Nigeria's foremost Online Energy News Platform

Reasons Behind Aviation Sector Negative Growth in Q3

-By Adeniyi Onifade

Nigeria’s aviation sector, considered as the biggest casualty of the Covid-19 pandemic has again recorded negative growth, even as government plans huge interventions for the sector.

The Gross Domestic Product report released by the National Bureau of Statistics has shown that air transport under the transportation and storage sector contracted by 38.86 per cent in the third quarter of 2020.

Accordingly, the sub-sector contracted by 57.38 per cent in the second quarter of 2020 and by 15.23 per cent in the second quarter of 2019 comparatively.

The transportation and storage sector made up of road transport, rail transport and pipelines, water transport, air transport, and transport services all recorded a growth of -35.06 per cent in nominal terms (year-on-year) while seeking to gradually recover from the restricted movements of passenger and goods.

In the report, the growth rate in Q3 was slightly better than the preceding quarter which saw a contraction of -41.63 per cent.

In real terms, the transportation and storage sector contracted by -42.98 per cent in Q3 2020. This rate represented a slightly better performance than the preceding quarter when it recorded -49.23 per cent, an increase of 6.25 per cent points. Quarter on quarter, growth was 25.81 per cent.

The report further stated that all activities under transport and the storage industry recorded negative growth rates except for post and courier services.

Hadi Sirika Aviation Minister

Part of the report read, “All activities under the transport and storage industry recorded negative growth rates except post and courier services. Quarter on quarter, growth stood at 29.69 per cent.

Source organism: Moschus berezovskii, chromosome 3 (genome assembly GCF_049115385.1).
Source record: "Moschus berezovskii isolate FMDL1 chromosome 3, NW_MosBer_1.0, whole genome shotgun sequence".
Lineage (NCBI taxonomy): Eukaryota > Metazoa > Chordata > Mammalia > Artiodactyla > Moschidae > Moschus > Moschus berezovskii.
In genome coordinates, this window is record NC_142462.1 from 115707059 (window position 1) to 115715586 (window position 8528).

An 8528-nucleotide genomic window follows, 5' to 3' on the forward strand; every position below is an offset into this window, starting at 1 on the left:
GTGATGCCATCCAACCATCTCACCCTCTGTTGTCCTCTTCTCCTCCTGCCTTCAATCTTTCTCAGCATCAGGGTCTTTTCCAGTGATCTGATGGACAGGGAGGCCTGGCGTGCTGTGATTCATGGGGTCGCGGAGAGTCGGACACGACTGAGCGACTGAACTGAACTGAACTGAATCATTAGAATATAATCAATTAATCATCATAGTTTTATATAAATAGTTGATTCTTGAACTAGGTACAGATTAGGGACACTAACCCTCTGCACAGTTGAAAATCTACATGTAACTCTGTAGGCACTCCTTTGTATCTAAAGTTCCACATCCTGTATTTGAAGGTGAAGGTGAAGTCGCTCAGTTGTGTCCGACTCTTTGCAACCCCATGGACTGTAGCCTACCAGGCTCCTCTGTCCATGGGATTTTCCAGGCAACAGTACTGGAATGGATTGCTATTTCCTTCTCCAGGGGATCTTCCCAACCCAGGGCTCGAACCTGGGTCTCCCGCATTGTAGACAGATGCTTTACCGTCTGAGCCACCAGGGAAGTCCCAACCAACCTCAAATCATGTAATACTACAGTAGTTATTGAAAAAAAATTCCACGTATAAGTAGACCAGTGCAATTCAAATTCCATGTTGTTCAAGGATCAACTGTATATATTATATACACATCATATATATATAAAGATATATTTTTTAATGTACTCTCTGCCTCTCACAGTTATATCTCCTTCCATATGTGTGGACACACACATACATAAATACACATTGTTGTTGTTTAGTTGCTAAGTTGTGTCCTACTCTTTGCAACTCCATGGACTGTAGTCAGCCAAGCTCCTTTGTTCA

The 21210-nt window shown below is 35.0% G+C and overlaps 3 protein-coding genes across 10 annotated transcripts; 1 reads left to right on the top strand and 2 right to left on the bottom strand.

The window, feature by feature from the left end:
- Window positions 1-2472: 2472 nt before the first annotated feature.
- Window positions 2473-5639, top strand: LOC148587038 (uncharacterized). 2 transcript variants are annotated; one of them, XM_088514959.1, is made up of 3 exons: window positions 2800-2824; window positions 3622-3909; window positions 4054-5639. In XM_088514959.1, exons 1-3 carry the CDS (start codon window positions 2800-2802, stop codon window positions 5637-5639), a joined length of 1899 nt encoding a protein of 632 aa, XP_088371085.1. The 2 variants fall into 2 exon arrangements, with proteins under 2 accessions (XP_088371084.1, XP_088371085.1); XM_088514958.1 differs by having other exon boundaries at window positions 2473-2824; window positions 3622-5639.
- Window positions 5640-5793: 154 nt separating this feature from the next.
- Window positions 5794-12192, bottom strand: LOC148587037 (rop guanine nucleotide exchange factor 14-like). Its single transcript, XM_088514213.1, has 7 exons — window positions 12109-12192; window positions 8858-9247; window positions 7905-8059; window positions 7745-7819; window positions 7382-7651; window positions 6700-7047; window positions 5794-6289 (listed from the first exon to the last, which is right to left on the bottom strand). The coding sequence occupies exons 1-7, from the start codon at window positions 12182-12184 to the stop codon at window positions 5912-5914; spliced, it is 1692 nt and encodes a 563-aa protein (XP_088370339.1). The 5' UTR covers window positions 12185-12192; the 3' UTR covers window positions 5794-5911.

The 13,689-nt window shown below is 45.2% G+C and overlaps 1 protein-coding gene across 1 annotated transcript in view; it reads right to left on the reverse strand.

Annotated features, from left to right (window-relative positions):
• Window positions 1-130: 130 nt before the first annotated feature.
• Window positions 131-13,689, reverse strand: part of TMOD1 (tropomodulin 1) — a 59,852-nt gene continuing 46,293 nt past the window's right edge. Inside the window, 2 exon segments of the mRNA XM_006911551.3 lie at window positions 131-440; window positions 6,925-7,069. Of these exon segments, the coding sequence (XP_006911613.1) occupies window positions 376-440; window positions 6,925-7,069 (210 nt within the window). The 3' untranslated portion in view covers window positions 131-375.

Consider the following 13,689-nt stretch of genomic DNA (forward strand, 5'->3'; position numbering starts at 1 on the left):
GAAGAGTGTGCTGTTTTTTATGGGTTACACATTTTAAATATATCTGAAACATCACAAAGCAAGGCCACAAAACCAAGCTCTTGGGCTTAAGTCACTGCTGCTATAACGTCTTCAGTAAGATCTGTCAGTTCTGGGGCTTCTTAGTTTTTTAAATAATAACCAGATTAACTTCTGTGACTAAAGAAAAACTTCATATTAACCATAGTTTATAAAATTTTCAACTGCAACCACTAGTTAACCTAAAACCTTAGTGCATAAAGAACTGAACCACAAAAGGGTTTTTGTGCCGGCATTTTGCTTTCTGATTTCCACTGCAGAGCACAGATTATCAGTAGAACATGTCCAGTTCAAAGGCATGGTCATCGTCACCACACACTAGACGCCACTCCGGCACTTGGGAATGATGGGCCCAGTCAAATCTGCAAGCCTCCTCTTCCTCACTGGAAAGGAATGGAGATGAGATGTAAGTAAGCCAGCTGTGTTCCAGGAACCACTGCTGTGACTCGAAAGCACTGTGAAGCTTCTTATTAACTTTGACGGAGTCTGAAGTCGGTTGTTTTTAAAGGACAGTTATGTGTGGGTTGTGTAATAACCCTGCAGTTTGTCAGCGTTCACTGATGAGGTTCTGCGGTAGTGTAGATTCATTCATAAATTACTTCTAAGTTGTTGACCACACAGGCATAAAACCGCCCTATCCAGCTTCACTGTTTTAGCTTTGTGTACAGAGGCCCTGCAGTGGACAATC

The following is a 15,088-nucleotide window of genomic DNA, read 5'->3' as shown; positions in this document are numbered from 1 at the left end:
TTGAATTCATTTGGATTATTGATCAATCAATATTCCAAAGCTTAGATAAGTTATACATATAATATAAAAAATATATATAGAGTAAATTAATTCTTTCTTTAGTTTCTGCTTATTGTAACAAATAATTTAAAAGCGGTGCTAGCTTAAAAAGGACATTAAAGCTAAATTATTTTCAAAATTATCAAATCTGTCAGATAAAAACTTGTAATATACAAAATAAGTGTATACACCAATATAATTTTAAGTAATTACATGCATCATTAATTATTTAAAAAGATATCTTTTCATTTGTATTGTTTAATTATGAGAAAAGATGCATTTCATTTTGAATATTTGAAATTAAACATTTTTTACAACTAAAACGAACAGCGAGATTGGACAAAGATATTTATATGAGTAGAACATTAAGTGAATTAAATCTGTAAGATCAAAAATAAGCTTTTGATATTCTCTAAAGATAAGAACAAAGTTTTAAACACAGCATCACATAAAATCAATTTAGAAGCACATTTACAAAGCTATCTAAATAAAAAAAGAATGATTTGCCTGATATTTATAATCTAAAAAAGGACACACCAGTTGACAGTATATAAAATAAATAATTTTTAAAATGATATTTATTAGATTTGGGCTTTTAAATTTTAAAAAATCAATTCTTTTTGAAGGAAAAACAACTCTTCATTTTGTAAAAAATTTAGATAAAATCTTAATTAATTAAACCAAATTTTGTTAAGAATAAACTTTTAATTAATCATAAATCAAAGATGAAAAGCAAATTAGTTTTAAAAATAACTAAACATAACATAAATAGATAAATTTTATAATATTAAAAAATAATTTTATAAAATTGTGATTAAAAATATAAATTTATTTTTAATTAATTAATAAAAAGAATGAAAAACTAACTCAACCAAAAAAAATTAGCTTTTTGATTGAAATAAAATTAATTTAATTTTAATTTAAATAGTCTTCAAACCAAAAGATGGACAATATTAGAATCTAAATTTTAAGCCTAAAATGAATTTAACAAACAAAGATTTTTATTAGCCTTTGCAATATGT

“Transport activities contributed 1.28 per cent to nominal GDP in Q3 2020, a decline from the 2.03 per cent recorded in the corresponding period of 2019, but higher than 1.13 per cent recorded in the second quarter of 2020.”

Rising inflation, debt burden contributory factors

Many reasons have been attributed to the contraction in the aviation sector, top among them is the rising inflation and debt burden of the country.

Consequently, figures from the apex statistics body shows that the country entered its second recession in five years following two consecutive quarters of negative growth.

2020 year’s recession is the worst in over three decades as data obtained from the World Bank indicated that the country’s Gross Domestic Product dropped by 10.92 per cent in 1983 and 1.2 per cent in 1984.

The NBS in its report for the third quarter of 2020, said the GDP, the broadest measure of economic prosperity, fell by 3.62 per cent in the three months up till September.

The damning situation colludes with the losses encountered by the aviation sector owing to the COVID-19 pandemic, which resulted in pay cuts and job losses.

Only recently, over 70 pilots were sacked by Air Peace while Bristow Helicopters fired over 100 pilots and engineers in the first half of the year.

Similarly, 10 workers, including six pilots, were sacked by Azman Air on November 7 which had threatened the peace of the sector with aviation unions threatening industrial action.

In the era of revenue, Ground handling companies have also taken a down turn as Skyway Aviation Handling Company Plc and the Nigerian Aviation Handling Company Plc, saw their combined revenue for nine months ended September 30 dip by N2.7bn to N10bn from N12.7bn in the same period of 2019.

This further represents a 21.2 per cent reduction in revenue in the period under review, according to the financial statements of the companies listed on the Nigerian Stock Exchange.

As the economy commences it’s recovery process, industry players are hopeful that the sector will also bounce back from negative growth.